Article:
Reputation & Responsibility: PR’s Confident Future
It amazes me the amount of copy that is written about the identity crisis that the PR industry is currently experiencing. In a recent post the excellent Stephen Waddington claimed the PR industry lacks confidence. I agree with him. It’s also hard to get away from comments about the PR & Communications industry’s need to think and act like MBA’s and improve their knowledge of business.
Great point Sarah Ogden, Young Comms profs should be taught about business and how Comms contributes to it, not just about PR #prchanging
— Georgia Mason (@petitegalloise) May 21, 2015
PR pros need to get more comfortable with numbers. We have to think like CEOs and MBAs. #prchanging
— Mynewsdesk UK (@mynewsdesk_uk) May 22, 2014
Well as someone who has just completed an MBA and works in the PR industry I can reassure you that PR professionals should be confident. You skills and practices have never been in more demand. So let me share some lessons that the MBA journey has taught me about the confident future that awaits our industry if we play our cards right.
Hanging out for a number of years with a smart bunch of people has been a real pleasure. My fellow alumni currently lead and will continue to drive growth in various different organization during their careers but one thing I noticed over our MBA journey was their fascination and lack of knowledge about the business of communication.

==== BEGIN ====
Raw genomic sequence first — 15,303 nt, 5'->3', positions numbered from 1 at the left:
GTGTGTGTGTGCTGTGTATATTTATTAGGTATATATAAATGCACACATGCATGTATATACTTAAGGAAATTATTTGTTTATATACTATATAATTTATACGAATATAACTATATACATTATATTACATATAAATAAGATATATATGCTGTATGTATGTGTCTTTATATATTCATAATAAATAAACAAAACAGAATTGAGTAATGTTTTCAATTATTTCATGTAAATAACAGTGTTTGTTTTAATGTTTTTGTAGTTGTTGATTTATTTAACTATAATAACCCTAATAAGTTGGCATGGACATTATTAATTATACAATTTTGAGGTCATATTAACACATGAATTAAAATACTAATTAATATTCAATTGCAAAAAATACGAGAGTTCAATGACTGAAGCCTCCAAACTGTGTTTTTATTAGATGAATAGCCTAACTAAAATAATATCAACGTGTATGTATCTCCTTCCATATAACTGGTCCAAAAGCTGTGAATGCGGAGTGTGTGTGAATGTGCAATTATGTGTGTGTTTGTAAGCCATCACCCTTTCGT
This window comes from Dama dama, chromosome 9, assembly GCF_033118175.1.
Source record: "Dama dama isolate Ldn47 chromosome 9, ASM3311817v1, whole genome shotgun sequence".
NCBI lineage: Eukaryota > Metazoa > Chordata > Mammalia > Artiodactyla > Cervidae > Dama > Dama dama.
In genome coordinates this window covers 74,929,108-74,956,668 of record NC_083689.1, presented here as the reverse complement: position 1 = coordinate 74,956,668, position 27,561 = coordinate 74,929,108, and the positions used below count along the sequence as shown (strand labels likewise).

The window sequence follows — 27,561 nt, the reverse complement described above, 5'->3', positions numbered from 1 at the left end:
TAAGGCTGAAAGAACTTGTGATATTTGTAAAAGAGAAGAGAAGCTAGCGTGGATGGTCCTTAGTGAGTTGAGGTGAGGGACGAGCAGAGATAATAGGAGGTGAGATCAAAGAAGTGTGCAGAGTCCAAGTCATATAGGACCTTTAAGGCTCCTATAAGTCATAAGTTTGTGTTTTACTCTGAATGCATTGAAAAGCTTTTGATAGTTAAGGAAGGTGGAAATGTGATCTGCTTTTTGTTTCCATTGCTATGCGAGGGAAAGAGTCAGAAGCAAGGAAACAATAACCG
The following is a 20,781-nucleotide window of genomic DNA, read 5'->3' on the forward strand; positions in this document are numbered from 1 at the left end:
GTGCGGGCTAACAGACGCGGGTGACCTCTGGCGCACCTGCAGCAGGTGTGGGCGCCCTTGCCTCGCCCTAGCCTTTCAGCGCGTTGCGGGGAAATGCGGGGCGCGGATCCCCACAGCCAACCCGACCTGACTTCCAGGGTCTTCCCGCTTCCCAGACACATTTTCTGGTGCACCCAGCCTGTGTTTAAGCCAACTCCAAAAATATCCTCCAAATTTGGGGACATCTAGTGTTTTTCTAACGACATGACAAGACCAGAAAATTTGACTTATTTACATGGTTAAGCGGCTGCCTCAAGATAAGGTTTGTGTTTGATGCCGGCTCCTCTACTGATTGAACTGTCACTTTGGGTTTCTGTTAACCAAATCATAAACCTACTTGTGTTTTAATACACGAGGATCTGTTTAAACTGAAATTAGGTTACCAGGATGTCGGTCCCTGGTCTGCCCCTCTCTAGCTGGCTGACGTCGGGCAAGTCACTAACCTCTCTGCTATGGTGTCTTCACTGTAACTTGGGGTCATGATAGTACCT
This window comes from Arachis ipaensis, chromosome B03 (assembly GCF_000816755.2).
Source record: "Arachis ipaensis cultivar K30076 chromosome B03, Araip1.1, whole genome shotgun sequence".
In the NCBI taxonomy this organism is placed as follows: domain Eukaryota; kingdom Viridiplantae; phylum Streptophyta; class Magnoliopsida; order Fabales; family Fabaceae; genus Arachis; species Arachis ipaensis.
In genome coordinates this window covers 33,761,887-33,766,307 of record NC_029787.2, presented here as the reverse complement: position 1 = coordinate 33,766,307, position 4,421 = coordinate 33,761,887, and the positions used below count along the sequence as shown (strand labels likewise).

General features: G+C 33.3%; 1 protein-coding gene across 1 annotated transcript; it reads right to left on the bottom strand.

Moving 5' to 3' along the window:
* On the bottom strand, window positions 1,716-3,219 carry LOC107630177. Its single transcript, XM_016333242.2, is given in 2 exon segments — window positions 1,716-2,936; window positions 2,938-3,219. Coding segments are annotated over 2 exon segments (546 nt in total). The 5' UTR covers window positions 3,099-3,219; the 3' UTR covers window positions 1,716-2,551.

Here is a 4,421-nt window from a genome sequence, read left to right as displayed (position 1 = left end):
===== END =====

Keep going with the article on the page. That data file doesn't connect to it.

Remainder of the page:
From my first case study session at Henley Business school which was not focused on a strategic or financial models but the reputational fallout from BP’s Deep Water Horizon crisis, to a senior executive (fellow alumni) from the pharmaceutical industry admitting to me that communications was really where he and his organisation needed to improve their skill set, I have constantly found much to my surprise that it is my communications skill set that is in high demand rather than the financial or strategic skills set of some of my fellow students.
Anyway here are five lessons from the life and learning’s of an MBA student which if deployed correctly by todays communications professionals should give rise to a confident and blossoming industry.
Analysis based on data
The first lesson I learnt was the SCQA (Situation, Complication, Question, Answer) model in critical thinking. In order to fully assess any situation and understand the complication that arises from this data needs to the foundation of any exercise. Data and insights are often cited as a weakness in the PR profession but with all the tools available to todays data driven communicator it is also its biggest opportunity. The best communicators I know already base all their efforts on a base of data. For those that don’t you will become irrelevant, for those that do keep improving but remember success in communications will still be about combining art with science.
Understanding value drivers